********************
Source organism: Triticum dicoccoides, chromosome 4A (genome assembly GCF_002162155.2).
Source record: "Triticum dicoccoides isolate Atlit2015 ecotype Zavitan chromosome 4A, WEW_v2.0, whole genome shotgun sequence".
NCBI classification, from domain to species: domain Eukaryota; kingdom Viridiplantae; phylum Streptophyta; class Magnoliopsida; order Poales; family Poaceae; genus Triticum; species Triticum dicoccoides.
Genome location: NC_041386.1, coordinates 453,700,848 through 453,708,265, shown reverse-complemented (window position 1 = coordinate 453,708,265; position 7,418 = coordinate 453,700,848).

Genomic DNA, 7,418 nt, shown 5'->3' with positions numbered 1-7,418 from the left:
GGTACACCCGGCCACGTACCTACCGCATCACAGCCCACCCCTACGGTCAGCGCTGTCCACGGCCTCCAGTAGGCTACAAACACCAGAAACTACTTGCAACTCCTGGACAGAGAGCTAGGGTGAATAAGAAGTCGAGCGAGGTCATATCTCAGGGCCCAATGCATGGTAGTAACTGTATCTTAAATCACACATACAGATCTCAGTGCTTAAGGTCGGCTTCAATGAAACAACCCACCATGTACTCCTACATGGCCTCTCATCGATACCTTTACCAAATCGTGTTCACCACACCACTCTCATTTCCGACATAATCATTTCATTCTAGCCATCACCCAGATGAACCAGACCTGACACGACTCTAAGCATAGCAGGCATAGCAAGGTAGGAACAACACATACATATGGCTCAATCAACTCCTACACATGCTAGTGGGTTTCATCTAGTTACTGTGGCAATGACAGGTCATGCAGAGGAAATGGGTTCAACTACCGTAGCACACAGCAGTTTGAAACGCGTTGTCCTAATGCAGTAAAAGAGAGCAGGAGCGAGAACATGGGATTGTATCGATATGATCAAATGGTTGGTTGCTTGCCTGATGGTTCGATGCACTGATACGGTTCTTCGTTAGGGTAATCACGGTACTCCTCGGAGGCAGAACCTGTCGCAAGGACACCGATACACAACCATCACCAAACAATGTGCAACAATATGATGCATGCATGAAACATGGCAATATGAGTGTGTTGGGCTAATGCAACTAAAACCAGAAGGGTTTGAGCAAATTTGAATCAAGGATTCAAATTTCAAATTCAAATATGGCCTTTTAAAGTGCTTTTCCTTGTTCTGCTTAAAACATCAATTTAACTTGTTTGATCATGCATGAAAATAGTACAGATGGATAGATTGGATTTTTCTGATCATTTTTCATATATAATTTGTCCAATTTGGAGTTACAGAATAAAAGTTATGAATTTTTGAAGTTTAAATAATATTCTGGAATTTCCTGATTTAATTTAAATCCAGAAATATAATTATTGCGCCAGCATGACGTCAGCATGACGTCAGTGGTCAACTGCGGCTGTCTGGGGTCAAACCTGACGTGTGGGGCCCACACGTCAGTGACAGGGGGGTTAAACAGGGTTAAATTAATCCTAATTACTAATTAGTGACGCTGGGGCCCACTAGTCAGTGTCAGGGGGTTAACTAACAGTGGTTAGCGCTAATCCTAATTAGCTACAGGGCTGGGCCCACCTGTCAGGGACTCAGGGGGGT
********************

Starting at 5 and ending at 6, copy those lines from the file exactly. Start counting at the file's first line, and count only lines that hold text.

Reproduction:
Genomic DNA, 7,418 nt, shown 5'->3' with positions numbered 1-7,418 from the left:
GGTACACCCGGCCACGTACCTACCGCATCACAGCCCACCCCTACGGTCAGCGCTGTCCACGGCCTCCAGTAGGCTACAAACACCAGAAACTACTTGCAACTCCTGGACAGAGAGCTAGGGTGAATAAGAAGTCGAGCGAGGTCATATCTCAGGGCCCAATGCATGGTAGTAACTGTATCTTAAATCACACATACAGATCTCAGTGCTTAAGGTCGGCTTCAATGAAACAACCCACCATGTACTCCTACATGGCCTCTCATCGATACCTTTACCAAATCGTGTTCACCACACCACTCTCATTTCCGACATAATCATTTCATTCTAGCCATCACCCAGATGAACCAGACCTGACACGACTCTAAGCATAGCAGGCATAGCAAGGTAGGAACAACACATACATATGGCTCAATCAACTCCTACACATGCTAGTGGGTTTCATCTAGTTACTGTGGCAATGACAGGTCATGCAGAGGAAATGGGTTCAACTACCGTAGCACACAGCAGTTTGAAACGCGTTGTCCTAATGCAGTAAAAGAGAGCAGGAGCGAGAACATGGGATTGTATCGATATGATCAAATGGTTGGTTGCTTGCCTGATGGTTCGATGCACTGATACGGTTCTTCGTTAGGGTAATCACGGTACTCCTCGGAGGCAGAACCTGTCGCAAGGACACCGATACACAACCATCACCAAACAATGTGCAACAATATGATGCATGCATGAAACATGGCAATATGAGTGTGTTGGGCTAATGCAACTAAAACCAGAAGGGTTTGAGCAAATTTGAATCAAGGATTCAAATTTCAAATTCAAATATGGCCTTTTAAAGTGCTTTTCCTTGTTCTGCTTAAAACATCAATTTAACTTGTTTGATCATGCATGAAAATAGTACAGATGGATAGATTGGATTTTTCTGATCATTTTTCATATATAATTTGTCCAATTTGGAGTTACAGAATAAAAGTTATGAATTTTTGAAGTTTAAATAATATTCTGGAATTTCCTGATTTAATTTAAATCCAGAAATATAATTATTGCGCCAGCATGACGTCAGCATGACGTCAGTGGTCAACTGCGGCTGTCTGGGGTCAAACCTGACGTGTGGGGCCCACACGTCAGTGACAGGGGGGTTAAACAGGGTTAAATTAATCCTAATTACTAATTAGTGACGCTGGGGCCCACTAGTCAGTGTCAGGGGGTTAACTAACAGTGGTTAGCGCTAATCCTAATTAGCTACAGGGCTGGGCCCACCTGTCAGGGACTCAGGGGGGT